An Emergency C-Section
At week 37, I developed preeclampsia and had an emergency c-section. My blood pressure was over 200 and so they had me on Magnesium Sulfate for 24 hours after delivery. My poor little guy was just barely 4 pounds. He had stopped growing due to my placenta failing. He was rushed to NICU minutes after delivery and let me tell you that Magnesium Sulfate (or Mag as the nurses call it) is just terrible. It gives you double vision, nausea, a screaming headache and disorients you. So it nearly 48 hours before I was wheeled down to the NICU to see him. Now let me be honest, when I found out my little boy was going to have a clubfoot, I went home and googled it. I scrolled through image after image of misshapen feet, slightly horrified and totally discouraged, despite reading that it was totally curable in a first-world country. But not even all that research prepared me for what I saw. That’s because when it’s your baby – the baby you hoped and prayed for – the baby you want desperately to protect – is born with a deformity, your heart sinks. I cried. Like body shaking, sobbing into my hands, can’t catch my breath, ugly kind of cry. Nurses comforted me. They tried to remind me that it would be okay and that the Ortho nurse Daphne would be up shortly to talk to me.
This is where I knew God was working. My ears perked. You see, Daphne is a special name to us. My husband had an great-aunt Daphne who never had children. She poured out all her affection on my husband and his other siblings and cousins, earning a special place in their hearts. So when we lost our second baby due to miscarriage, we decided to name her after our two aunts who loved us deeply, but could never have children of their own. Daphne Guadalupe is the name of one of the babies I lost and here – as if it were God’s own design, a Daphne was here to help my little boy. Chills.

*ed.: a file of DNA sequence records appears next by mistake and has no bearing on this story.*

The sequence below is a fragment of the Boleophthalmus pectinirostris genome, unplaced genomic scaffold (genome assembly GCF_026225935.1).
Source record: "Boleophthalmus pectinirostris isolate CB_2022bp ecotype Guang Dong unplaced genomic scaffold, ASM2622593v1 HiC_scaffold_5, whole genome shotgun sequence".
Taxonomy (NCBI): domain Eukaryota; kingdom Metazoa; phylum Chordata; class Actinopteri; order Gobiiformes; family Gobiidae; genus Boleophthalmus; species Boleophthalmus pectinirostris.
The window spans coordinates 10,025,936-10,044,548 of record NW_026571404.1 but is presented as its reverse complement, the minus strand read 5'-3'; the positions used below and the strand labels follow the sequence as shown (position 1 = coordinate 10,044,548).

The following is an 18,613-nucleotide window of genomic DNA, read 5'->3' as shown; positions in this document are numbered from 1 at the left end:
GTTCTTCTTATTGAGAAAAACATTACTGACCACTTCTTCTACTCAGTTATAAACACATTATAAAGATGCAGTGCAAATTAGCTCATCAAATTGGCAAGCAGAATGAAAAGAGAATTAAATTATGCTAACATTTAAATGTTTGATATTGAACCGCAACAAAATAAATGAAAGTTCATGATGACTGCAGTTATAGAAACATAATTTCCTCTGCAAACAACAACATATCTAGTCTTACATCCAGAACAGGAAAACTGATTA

When she arrived, she explained she’d be taping Tristan’s leg and foot. The sooner you start training the foot to the correct position, the better success at a complete healing. So while he was in NICU, he’d under go this treatment. Everyday they’d undo it and perform a series of stretching and physical therapy. Then they’d retape his foot, carefully monitoring his skin color for circulation problems. This went on for nearly two weeks. It was still very turned, but already you could see he was responding to it.
Eventually we left the NICU and visited our new Pediatric Orthopedic Surgeon. Thankfully we were paired with someone with a beautiful bedside manner. As my husband and I sat there nervously, he began to give us a brief history of clubfoot. For centuries it was a deformity that was left untreated. Then there was a French Method which involved the taping we had done in NICU as well as a surgery that honestly, sounded horrifying. It was a very invasive reconstructive surgery that as he described it “was basically taking the foot apart and putting it back together with pins” and then casting. It sounded awful, but he suggested we start with another, less invasive method and save the French method for a last resort.